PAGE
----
Depending on the cemetery, a grave can cost many thousands of dollars. There is an opening fee in cases where the family already own a grave and this will often cost more than the cremation itself.

  • I thought that some religions do not allow cremation?

    Yes, that is correct. All current Christian religions allow cremations including the Catholic Church. Hinduism, Buddhism and Sikhism also allow it. However, within the Orthodox Jewish and Muslim faiths cremation is not permitted.

  • Can I travel overseas with my loved one’s ashes?

    The guidelines on taking ashes abroad can vary depending on your destination and how you’re getting there. You’ll need to contact the airline you’ll be travelling on and ask what their guidelines are. To travel with ashes, you will need the death certificate and a certificate of cremation which we can organise on your behalf.

  • Do we have to have a coffin for a cremation?

    Yes. NSW law states that all deceased persons must be placed in a coffin. In Australia, the default method of cremation is to conduct it in a combustible coffin or casket.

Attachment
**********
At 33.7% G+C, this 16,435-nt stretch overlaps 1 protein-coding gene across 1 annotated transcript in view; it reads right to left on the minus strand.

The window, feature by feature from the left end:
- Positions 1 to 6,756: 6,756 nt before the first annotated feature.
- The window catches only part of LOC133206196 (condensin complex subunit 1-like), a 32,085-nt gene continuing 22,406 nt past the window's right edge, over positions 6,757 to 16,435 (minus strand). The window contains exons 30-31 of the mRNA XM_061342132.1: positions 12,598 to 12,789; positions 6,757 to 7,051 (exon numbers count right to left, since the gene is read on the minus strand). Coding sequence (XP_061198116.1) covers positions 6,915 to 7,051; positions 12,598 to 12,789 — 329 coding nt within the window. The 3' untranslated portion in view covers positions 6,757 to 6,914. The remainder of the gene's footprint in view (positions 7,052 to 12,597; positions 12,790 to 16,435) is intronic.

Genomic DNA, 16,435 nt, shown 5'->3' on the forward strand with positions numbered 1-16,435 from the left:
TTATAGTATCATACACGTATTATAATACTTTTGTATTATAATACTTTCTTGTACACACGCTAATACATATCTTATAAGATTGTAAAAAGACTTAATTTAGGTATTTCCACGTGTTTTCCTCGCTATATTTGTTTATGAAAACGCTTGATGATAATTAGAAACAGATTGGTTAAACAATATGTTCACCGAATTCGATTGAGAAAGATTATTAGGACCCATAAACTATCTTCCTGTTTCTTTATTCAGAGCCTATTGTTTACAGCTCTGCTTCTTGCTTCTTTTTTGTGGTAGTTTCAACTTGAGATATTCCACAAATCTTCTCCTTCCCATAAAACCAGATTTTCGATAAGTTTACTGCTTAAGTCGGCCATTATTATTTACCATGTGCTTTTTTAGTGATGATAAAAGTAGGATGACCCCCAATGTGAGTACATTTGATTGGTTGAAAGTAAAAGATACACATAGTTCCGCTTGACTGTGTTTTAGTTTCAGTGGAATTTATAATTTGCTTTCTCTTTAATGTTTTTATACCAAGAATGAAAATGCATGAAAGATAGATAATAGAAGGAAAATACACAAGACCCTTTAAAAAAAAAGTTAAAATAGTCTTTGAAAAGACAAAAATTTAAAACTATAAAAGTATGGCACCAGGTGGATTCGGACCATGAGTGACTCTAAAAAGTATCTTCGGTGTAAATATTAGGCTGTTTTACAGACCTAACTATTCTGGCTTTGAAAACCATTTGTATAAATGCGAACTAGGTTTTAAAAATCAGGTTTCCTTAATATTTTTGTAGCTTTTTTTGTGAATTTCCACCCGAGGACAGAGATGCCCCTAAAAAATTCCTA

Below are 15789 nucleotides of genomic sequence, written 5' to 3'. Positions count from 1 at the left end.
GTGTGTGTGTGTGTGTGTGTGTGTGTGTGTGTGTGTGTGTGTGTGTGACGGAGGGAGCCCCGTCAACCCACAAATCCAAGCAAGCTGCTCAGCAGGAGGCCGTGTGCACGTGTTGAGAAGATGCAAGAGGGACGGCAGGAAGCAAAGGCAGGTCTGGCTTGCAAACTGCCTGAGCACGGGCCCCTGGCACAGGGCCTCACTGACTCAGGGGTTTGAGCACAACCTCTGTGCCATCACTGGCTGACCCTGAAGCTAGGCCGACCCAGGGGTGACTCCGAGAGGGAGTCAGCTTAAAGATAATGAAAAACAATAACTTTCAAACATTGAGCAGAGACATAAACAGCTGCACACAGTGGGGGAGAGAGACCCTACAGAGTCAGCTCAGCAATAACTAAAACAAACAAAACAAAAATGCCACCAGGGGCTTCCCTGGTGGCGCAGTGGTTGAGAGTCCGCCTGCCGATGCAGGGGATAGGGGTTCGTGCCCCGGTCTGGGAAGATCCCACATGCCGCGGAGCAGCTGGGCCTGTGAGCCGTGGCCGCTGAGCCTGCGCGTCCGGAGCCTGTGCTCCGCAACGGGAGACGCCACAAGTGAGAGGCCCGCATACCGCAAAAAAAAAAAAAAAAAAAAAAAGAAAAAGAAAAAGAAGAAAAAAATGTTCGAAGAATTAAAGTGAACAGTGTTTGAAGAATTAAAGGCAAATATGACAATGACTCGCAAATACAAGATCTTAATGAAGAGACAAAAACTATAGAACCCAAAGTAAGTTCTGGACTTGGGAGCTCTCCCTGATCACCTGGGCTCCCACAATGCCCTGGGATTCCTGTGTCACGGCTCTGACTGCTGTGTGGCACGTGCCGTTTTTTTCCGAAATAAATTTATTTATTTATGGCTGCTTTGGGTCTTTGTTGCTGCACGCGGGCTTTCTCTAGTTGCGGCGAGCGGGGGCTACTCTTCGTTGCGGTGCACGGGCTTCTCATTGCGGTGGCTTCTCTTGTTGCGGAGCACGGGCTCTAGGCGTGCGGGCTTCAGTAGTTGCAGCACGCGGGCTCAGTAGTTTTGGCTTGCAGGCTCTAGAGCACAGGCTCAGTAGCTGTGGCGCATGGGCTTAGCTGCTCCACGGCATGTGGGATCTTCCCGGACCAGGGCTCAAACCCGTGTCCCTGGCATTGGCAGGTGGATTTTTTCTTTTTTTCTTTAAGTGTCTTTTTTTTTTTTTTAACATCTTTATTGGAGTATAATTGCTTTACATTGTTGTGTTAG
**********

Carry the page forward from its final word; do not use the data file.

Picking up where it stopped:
• Is the coffin cremated?

    Yes, the coffin is always cremated with the deceased.

  • Do I need to purchase an urn?

    As personal as the stories behind your memories, cremated remains are yours to keep or share; to hold or scatter. Funeral urns aren’t a must, but there are many reasons families choose them, including tradition, preservation, and the ability to protect ashes from the elements.

  • How do we know the ashes are ready and the Cremation Complete?

    The crematorium will contact the next of kin explaining the options available to the family regarding the placement or picking up of the ashes. This usually happens within 21 days of the service. Alternatively, an authority can be signed giving permission for a Southern Cross team member to collect the ashes on your behalf from one of our offices.

  • What restrictions are there to scattering ashes after cremation services in Sydney